The overlapping worlds of unified communications and Web conferencing are growing increasingly competitive and confusing.
The latest news is IBM's purchase of WebDialogs, which vnunet.com says has more than 500,000 users. Ovum analyst Ian Wesley says the deal appears to be IBM's response to Cisco's acquisition of WebEx this spring. That deal, Wesley says, was bad news for IBM both because it may have been interested in buying the company itself and because it switched Cisco from being a potential partner to being a competitor. Wesley said that WebDialogs will add a software-as-a-service element to IBM's Sametime family. The functionality is expected to be particularly attractive to small and medium-sized companies.
In more Sametime news, Polycom and IBM announced Polycom Unified Collaboration for Lotus Sametime and Lotus Notes. The companies -- which made the announcement this week at VoiceCon -- said that the addition enables the launching of point-to-point and multi-point voice, video and combined voice and video conferences from Lotus Sametime and Lotus Notes.
Web conferencing is a tremendous growth area both because of the revenue it generates and the number of advanced IP technologies it can include. Web conferencing is positioned as a key in this Seattle Post-Intelligencer story detailing possible detente between Cisco and Microsoft. It would seem possible for the companies to cooperate, since their expertise -- Cisco's in networking and Microsoft's in applications -- is complementary. Whether the pot of gold at the end of the rainbow is too tempting to make common sense prevail remains to be seen. What is clear is that unified communications and Web conferencing will be front and center as the landscape evolves.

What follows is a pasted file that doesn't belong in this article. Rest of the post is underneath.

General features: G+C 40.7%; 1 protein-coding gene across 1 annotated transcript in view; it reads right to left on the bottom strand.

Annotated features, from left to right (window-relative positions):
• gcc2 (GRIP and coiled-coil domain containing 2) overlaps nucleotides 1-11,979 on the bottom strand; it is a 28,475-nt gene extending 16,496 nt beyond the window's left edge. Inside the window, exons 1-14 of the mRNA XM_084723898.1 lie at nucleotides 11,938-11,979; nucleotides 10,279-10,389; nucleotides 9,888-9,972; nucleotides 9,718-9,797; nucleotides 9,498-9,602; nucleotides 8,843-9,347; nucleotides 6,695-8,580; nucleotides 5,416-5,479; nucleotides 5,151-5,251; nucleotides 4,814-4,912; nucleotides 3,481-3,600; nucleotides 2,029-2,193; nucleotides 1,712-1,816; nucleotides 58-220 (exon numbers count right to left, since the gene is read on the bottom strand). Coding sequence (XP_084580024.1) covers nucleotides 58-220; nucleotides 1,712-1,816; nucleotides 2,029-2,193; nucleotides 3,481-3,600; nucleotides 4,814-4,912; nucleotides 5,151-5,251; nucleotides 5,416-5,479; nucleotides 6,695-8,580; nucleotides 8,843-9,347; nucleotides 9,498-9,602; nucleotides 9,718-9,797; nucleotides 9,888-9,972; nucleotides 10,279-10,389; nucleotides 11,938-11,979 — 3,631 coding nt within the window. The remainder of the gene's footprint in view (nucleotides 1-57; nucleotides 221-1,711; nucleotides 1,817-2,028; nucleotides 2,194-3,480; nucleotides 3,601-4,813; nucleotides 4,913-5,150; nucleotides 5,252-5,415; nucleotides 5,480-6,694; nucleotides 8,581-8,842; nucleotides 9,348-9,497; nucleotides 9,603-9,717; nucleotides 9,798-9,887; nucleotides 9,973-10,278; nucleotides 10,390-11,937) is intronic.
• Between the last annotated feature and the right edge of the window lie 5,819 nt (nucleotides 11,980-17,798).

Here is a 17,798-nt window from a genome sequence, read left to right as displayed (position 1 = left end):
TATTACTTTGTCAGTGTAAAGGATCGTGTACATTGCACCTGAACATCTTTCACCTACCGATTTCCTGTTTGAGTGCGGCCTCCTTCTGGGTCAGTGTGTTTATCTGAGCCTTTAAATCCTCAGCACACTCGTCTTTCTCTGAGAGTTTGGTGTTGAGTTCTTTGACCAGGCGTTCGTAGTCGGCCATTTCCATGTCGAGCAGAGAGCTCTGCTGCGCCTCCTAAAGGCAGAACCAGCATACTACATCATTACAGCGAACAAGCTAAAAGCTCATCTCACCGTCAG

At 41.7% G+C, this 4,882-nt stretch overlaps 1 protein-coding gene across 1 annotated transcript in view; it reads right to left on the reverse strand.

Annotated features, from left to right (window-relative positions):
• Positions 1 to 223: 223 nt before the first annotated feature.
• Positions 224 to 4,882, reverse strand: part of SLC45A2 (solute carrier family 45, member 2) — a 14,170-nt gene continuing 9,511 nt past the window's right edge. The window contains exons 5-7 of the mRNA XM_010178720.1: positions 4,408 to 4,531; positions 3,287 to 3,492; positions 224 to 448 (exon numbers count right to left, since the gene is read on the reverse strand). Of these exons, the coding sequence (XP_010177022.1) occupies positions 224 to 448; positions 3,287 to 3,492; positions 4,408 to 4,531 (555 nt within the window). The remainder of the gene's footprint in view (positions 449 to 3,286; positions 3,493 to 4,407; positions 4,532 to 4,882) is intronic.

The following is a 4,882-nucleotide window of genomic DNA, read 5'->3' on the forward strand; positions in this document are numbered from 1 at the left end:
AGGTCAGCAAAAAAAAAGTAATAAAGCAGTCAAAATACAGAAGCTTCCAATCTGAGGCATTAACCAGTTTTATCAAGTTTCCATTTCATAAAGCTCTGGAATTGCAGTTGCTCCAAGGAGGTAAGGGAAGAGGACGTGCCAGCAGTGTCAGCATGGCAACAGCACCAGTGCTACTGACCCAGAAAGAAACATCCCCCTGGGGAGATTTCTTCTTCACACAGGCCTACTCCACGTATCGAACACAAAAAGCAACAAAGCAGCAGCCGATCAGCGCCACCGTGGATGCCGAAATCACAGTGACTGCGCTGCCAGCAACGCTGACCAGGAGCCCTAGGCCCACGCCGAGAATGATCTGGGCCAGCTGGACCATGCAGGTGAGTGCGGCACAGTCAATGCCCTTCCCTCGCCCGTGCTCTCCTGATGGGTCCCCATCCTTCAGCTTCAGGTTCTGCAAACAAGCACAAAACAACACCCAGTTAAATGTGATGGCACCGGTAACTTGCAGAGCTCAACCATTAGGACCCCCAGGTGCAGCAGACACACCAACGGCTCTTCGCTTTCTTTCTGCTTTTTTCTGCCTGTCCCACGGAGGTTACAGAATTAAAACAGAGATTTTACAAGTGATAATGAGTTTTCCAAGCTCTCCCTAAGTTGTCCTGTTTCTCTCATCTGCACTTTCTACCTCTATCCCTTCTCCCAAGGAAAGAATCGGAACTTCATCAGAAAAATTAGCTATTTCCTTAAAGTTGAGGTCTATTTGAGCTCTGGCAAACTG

Web conferencing is not totally located in the land of the giants, however. This post shows at least one site's take on the top services. All Conference Services offers a tremendous amount of valuable information on the topic. A good example of a package from an obscure source is presented in this ITWorldCanada story detailing ePresence Interactive Media, an open source platform developed by the University of Toronto's Knowledge Media Design Institute. The platform -- which includes Webcasting, conferencing and a rich media publishing tool, according to the story -- is in its fourth iteration. Version 4.0 features ePresenceTV, an application that enables YouTube-like video sharing with desktop sharing.
For those willing to look for it, there still is an entrepreneurial element to the world of Web conferencing. This commentary at Zen and the Art of Nonprofit Technology looks at the selection of a service from the users' point of view. Michelle Murrain decided, "perhaps rashly," to train people on open source in this manner. She looked for seven capabilities in the platform, and reported that none of the systems she tried -- ReadyTalk, Web Huddle, DimDim, Yugma, Adobe Connect and what apparently is a proprietary system -- offered them all. ReadyTalk was the best, but is pricey. Murrain said she may end up using WebHuddle.